The Indignity of Grace

The great archrival of grace, legalism, is alive and well—whether we recognize the ax swirling around in our hearts or haven’t got a clue. As Tullian Tchividjian has more or less described legalism, it is our “typical natural default mode.” Tullian shares the following mock prayer (author not cited) in the 4th message of his current series on Galatians, “Free at Last”:

Lord, please restore to us the comfort of merit and demerit. Show us that there is at least something we can do, that we can even in a small way keep some small earning power in our own hands. Tell us that in spite of all our nights of losing there will be at least one redeeming card of our own. Lord, let your servants depart in the peace of their proper responsibility. If it is not too much to ask, Lord, send us to bed with a few shreds of self-respect upon which we can congratulate ourselves. But whatever you do, do not tell us about grace. Give us something to do, anything, but spare us the indignity of this indiscriminate acceptance.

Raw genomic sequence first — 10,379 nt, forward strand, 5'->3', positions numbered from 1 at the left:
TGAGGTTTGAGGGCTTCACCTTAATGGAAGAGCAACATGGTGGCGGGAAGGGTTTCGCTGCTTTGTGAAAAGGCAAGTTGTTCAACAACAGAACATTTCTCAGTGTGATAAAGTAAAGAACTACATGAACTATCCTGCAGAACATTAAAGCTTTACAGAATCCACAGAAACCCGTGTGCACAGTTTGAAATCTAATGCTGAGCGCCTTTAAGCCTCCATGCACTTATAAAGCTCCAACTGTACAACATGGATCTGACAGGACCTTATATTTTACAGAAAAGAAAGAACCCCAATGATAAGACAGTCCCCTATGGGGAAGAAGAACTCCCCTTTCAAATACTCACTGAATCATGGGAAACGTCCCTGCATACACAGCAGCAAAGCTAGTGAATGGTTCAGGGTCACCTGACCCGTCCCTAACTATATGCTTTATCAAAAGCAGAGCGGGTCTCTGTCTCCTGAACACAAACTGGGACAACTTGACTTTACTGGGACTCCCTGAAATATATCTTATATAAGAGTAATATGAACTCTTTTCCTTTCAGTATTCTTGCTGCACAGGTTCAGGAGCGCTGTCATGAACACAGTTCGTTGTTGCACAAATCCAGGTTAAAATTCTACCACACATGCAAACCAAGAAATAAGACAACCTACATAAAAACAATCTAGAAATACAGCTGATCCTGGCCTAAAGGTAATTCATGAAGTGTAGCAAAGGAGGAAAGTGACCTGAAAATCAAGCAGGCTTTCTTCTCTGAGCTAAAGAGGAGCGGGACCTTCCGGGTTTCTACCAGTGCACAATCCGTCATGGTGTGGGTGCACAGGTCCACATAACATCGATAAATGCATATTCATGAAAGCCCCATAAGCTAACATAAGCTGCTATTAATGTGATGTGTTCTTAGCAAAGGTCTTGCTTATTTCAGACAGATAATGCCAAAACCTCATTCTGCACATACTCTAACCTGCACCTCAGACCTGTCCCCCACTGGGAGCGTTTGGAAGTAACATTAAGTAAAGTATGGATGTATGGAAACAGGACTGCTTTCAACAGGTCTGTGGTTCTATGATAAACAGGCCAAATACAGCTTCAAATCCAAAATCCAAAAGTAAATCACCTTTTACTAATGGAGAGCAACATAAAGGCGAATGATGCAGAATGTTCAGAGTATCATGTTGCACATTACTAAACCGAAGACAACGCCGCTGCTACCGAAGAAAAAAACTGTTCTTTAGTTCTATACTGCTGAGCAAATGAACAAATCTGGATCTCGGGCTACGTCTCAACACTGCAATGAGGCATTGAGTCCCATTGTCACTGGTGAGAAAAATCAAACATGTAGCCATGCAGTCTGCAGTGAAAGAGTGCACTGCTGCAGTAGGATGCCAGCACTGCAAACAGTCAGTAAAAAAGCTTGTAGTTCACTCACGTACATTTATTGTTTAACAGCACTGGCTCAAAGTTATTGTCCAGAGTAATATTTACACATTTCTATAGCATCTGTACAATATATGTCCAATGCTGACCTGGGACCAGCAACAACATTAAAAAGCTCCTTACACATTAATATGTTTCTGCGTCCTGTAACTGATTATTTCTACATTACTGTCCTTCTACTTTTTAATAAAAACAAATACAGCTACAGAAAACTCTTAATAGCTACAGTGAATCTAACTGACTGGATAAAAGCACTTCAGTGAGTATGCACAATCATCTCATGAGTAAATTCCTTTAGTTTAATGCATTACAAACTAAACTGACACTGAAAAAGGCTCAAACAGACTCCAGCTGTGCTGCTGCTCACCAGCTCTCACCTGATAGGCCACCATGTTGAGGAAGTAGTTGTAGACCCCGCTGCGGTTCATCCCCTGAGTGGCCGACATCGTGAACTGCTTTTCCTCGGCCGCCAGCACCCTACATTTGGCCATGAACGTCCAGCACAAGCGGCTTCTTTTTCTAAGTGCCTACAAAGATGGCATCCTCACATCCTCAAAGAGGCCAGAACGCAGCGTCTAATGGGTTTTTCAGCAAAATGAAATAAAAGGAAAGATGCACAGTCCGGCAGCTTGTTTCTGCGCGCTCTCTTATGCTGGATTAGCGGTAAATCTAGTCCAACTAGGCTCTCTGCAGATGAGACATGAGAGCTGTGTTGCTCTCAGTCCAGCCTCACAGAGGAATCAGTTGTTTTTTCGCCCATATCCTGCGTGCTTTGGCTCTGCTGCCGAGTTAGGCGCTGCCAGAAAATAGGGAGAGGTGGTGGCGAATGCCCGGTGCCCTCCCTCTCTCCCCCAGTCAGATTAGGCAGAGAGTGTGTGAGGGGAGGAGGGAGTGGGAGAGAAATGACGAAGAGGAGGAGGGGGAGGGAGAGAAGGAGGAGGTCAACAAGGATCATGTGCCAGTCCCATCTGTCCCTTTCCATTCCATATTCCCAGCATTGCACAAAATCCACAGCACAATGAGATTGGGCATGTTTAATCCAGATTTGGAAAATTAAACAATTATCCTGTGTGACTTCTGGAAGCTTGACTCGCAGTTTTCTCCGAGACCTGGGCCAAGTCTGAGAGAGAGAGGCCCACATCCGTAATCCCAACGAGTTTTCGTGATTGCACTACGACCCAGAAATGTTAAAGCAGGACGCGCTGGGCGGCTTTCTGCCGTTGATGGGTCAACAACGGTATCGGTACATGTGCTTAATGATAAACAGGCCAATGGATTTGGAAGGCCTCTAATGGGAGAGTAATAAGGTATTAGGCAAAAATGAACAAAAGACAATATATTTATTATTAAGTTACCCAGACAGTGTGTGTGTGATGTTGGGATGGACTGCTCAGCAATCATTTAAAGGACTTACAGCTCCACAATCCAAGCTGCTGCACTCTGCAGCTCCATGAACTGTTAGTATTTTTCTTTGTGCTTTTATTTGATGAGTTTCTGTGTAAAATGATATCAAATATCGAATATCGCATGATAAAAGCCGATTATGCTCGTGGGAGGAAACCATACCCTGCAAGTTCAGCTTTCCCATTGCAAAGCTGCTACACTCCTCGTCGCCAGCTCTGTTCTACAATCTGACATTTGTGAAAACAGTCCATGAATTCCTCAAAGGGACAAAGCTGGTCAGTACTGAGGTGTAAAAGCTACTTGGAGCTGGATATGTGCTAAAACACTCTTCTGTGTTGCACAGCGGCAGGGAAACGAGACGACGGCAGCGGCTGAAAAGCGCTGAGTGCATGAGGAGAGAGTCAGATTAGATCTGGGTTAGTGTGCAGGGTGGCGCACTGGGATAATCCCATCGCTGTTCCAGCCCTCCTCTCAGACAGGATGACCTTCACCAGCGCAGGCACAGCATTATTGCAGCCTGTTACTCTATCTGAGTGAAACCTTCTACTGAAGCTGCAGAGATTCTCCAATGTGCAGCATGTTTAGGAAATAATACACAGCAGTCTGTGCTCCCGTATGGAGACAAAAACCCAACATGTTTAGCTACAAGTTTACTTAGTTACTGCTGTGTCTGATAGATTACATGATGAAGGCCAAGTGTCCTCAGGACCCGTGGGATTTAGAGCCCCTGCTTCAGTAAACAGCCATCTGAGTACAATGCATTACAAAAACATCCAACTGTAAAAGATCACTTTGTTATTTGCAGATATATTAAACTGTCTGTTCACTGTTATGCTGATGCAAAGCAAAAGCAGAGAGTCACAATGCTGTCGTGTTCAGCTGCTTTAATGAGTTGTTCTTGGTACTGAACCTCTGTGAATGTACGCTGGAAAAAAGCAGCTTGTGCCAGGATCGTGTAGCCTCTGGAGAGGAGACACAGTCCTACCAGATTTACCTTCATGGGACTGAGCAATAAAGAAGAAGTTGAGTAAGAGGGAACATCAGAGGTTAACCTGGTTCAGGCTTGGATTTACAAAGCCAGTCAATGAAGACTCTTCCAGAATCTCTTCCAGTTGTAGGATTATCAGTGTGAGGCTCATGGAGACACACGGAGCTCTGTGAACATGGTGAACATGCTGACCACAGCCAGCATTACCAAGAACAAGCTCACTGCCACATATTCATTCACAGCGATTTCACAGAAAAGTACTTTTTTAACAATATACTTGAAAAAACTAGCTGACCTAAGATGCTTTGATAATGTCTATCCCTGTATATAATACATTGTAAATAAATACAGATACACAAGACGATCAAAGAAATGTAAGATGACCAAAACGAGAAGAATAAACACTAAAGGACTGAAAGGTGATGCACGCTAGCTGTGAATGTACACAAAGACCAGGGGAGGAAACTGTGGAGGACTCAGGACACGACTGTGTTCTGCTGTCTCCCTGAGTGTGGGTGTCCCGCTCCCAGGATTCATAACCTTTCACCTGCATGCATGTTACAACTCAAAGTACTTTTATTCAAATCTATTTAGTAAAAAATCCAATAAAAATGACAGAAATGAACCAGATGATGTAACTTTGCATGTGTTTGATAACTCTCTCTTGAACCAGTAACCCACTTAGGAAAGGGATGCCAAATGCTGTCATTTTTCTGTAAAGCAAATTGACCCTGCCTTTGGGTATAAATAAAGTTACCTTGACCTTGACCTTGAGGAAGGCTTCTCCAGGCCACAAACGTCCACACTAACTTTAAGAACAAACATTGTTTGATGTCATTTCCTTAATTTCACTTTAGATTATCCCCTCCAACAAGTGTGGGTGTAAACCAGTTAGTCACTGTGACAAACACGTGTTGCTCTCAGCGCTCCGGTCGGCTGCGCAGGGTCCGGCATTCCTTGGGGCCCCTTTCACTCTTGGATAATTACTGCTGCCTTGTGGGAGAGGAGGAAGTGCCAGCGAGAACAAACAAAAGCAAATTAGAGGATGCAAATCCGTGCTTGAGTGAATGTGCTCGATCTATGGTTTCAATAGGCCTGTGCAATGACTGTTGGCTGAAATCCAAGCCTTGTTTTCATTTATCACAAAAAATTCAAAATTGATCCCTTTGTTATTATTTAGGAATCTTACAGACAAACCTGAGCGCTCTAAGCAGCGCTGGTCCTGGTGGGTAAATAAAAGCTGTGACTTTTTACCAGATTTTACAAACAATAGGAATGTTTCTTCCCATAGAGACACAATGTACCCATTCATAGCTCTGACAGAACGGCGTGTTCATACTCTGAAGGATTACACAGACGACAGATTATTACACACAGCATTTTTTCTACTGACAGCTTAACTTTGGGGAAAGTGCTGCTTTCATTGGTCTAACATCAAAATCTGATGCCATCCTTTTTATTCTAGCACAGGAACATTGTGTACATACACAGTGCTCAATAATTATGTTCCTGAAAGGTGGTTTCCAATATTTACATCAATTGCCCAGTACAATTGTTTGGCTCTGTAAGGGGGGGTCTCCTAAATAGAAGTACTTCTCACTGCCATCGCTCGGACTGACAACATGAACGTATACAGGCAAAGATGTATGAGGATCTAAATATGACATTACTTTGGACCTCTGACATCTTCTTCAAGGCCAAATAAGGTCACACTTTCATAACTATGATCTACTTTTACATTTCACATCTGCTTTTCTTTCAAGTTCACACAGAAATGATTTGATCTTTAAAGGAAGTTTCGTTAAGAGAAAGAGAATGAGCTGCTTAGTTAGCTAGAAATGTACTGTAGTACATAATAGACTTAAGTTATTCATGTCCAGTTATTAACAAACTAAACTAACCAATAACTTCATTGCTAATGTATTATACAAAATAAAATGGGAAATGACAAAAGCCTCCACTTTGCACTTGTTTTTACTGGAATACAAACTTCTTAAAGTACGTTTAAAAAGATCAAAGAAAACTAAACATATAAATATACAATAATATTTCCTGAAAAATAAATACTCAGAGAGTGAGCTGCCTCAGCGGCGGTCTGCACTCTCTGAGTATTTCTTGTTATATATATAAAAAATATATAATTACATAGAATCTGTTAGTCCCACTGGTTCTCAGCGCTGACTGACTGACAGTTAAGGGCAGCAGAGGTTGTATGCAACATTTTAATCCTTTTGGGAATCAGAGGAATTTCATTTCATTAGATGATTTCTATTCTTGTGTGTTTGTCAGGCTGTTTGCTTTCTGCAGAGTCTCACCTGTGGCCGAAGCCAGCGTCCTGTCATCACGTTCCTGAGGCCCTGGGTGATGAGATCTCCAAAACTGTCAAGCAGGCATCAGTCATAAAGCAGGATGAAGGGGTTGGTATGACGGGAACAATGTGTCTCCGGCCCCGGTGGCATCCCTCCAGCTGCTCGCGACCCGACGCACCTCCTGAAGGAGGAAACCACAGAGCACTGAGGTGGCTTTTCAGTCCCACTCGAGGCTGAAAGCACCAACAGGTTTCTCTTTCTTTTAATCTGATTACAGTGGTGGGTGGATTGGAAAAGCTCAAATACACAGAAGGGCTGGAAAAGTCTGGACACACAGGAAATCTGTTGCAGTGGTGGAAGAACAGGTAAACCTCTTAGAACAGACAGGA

To which Tullian adds, “Whew!”

And me too.

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